Education – ARISE programs prompt our residents to ask why. Rather than simply accepting things as they are, we hope to foster in each of our residents a healthy sense of curiosity and a hunger for more knowledge. Classes blend different media and teaching techniques to convey topics that otherwise might be difficult to the layperson, such as what happens 4to your brain chemistry in active addiction and in recovery, during a time of conflict or stress, or how brain chemistry differs between mental health disorders. In-class discussions delve into why sleep and healthy eating can affect attitude, decision making, and chronic health conditions. Classes often take short detours from the formal lesson plan to discuss current issues, movie plots, or personal experiences that residents make a connection to while talking about the class topic – and we encourage that wholeheartedly! Critical thinking and making connections are also vital skills sets for our residents to learn and practice.


The Phases

Phase 1 of the program is made up of six weeks of intensive, foundation-building classes in different life and interpersonal skill areas. Classes are held three times a day, Monday through Friday, and are led by different members of Safe Harbor Staff and other volunteer providers. Classes iresident-photonclude yoga, core skills, life skills, budgeting, breathing, cooking/nutrition, community engagement, principles of recovery/re-entry, men’s/women’s group, and group self-discovery. There are 66 classes required
for completion of Phase 1, all of which must be signed off on by the class instructor. Missed classes must be made up through alternative assignments.  To progress from Phase 1 to Phase 2, a resident must either complete all 66 classes and/or be cleared to progress to Phase 2 by their individual case manager.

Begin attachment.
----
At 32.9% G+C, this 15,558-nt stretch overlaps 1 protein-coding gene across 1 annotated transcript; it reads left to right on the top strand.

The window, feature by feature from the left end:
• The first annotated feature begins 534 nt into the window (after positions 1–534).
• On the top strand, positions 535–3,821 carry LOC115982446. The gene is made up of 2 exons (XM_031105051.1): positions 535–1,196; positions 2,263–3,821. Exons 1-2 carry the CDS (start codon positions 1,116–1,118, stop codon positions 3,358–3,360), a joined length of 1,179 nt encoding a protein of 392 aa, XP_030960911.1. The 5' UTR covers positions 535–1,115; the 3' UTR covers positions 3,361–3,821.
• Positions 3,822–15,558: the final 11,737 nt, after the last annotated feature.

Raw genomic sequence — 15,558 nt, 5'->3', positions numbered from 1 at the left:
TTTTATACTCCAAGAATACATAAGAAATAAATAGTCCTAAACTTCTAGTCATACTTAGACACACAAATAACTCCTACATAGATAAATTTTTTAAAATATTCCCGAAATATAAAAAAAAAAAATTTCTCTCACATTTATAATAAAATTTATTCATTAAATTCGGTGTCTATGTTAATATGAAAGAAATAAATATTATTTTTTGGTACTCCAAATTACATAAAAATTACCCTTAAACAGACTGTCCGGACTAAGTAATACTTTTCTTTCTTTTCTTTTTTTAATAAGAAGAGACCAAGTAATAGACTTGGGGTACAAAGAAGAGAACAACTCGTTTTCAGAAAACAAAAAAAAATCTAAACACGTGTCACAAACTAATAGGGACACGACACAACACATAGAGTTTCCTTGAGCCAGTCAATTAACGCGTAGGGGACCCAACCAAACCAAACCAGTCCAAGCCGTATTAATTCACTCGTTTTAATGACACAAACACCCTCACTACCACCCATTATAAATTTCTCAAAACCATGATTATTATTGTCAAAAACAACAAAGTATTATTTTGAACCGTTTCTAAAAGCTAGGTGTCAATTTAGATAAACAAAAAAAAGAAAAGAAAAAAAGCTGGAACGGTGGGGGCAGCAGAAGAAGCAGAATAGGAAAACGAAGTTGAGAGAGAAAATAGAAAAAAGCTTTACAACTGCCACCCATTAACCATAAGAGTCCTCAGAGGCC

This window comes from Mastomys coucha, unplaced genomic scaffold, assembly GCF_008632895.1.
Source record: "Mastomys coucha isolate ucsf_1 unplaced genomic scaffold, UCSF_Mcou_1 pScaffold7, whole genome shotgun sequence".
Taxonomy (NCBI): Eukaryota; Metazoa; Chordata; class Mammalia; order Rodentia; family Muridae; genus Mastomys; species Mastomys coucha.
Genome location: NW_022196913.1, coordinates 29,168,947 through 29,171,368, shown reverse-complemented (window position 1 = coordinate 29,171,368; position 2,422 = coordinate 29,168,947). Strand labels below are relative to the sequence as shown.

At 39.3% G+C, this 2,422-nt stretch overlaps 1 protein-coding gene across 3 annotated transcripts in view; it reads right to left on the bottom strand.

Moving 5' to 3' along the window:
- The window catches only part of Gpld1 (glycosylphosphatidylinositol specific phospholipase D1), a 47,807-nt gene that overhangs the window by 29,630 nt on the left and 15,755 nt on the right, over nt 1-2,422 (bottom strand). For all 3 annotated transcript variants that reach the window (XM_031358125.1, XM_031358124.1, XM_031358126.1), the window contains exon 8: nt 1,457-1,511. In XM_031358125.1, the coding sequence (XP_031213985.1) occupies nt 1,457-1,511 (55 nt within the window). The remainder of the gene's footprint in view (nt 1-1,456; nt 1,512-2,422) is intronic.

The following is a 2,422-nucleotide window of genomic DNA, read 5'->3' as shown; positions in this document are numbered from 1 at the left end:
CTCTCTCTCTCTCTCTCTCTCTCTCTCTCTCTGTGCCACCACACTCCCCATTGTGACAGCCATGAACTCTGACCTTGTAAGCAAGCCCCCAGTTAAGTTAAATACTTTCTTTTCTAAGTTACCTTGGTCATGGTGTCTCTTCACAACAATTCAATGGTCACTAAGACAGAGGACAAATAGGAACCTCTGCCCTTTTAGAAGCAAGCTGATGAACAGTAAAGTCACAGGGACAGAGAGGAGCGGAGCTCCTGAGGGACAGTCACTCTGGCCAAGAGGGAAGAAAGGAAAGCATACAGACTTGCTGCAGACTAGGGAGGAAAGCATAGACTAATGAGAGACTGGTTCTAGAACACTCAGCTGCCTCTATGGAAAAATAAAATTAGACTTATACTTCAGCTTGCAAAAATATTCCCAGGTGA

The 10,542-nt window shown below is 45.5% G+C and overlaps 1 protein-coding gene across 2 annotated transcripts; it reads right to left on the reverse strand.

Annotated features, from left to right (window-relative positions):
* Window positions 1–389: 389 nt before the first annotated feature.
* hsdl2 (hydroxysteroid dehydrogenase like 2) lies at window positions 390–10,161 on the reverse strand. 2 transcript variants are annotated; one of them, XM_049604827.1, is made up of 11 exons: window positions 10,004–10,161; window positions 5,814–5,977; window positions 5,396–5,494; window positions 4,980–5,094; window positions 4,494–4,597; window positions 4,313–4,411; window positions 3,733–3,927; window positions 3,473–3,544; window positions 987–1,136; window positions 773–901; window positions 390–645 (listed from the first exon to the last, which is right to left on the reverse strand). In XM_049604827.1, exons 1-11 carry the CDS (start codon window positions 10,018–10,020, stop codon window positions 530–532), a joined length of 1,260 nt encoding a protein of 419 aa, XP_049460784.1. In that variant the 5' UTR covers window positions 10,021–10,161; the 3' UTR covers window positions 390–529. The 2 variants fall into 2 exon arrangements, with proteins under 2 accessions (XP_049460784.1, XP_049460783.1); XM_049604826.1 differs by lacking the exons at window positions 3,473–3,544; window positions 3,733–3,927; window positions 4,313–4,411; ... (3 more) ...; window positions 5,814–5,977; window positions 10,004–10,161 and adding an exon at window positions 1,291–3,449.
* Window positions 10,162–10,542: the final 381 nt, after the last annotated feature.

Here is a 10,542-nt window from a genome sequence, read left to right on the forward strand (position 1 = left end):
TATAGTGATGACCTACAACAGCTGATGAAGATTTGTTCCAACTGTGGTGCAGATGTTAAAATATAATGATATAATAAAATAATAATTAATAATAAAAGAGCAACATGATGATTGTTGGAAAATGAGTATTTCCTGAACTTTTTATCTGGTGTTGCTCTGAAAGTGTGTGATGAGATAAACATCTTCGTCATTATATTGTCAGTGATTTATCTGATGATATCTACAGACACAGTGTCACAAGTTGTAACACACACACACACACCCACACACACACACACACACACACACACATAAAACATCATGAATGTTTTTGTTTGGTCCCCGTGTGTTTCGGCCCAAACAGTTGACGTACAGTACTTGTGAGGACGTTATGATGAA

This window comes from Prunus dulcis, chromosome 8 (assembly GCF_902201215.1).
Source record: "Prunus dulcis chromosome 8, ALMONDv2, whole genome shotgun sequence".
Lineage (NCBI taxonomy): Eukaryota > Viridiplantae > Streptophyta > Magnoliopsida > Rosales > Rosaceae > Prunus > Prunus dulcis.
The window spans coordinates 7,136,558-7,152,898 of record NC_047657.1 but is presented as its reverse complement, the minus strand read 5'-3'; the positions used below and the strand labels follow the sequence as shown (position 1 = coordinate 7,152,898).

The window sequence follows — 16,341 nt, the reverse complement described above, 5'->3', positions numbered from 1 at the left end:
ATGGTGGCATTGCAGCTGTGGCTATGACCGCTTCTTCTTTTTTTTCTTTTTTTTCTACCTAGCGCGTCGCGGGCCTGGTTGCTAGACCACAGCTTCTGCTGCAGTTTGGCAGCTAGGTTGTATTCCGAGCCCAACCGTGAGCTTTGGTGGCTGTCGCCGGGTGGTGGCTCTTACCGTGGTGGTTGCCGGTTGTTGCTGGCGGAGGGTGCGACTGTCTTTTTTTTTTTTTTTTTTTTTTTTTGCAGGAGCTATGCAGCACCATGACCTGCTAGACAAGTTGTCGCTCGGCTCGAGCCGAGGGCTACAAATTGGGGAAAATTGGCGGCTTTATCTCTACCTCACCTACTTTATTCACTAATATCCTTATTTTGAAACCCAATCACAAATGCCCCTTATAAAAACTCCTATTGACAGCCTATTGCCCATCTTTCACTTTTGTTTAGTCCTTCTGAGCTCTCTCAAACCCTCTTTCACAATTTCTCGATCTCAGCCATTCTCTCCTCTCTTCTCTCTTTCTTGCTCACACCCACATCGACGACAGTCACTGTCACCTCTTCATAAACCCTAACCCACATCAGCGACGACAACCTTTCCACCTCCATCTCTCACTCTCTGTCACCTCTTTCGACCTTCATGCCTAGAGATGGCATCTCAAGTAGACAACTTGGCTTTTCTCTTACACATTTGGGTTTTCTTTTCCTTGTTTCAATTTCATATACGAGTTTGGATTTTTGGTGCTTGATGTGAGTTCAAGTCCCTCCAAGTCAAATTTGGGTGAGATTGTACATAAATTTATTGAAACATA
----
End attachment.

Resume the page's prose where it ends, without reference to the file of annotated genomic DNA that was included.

Phase 2 of the program involves “preparation” tasks like job searching, resume-building, and applying to housing lists and other supportive service programs. These tasks are carried out with the assistance of case management staff. In this much less-
supervised phase, residents are expected to step up and take control of their future success img_6119by time-managing effectively and communicating with their case manager on a regular basis. To progress from Phase 2 to Phase 3, the resident must gain approval from their case manager based on their individual progress.

Phase 3 of the program is the phase during which residents prepare themselves to graduate the ARISE program and transition from Safe Harbor. This phase includes working, saving money, and looking for housing with their case management. At this point, we expect residents to be actively working to move themselves forward while providing an example for new residents as senior members of the house.


Morning and Evening Meetings

All residents, regardless of their Phase designation, now meet for morning meeting before breakfast and for evening meeting before dinner. During morning meeting at 8:30am, residents listen to a reading together, share their cares and concerns, participate in a short, guided mediation, and share their plans for the day. The purpose of morning meeting is to get everyone together, centered, and ready to start their day. Evening meeting, held at 5:30pm, is an opportunity for residents to wind down and debrief from the day before dinner. Staff members rotate staying late to run evening meeting, which is typically the forum where house updates are given and announcements are made. Evening meeting always concludes with a go-around where everyone shares something positive, something they are grateful for, something they learned or accomplished that day, etc.


A Day in the ARISE Program

8: 00 am – Dorms are locked for the day
8:15 am – Staff does dorm checks
8:30 am – Morning Meeting for all residents
9:30 am – First class block
11:00 am – Second class block
12:00 pm – Lunch
1:15 pm – Third class block
2:30 pm – Case management check-ins/staff meetings
4:00 pm – Dorms reopen for the day
5:30 pm – Evening Meeting for all residents
6:00 pm – Dinner
7:00 pm – Evening provider meetings

ARISE Areas of Focus

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INTERESTED IN LEARNING MORE? Call 610.258.5540 during business hours and ask to speak to Sarah. Or, email smassaro@safeharboreaston.org.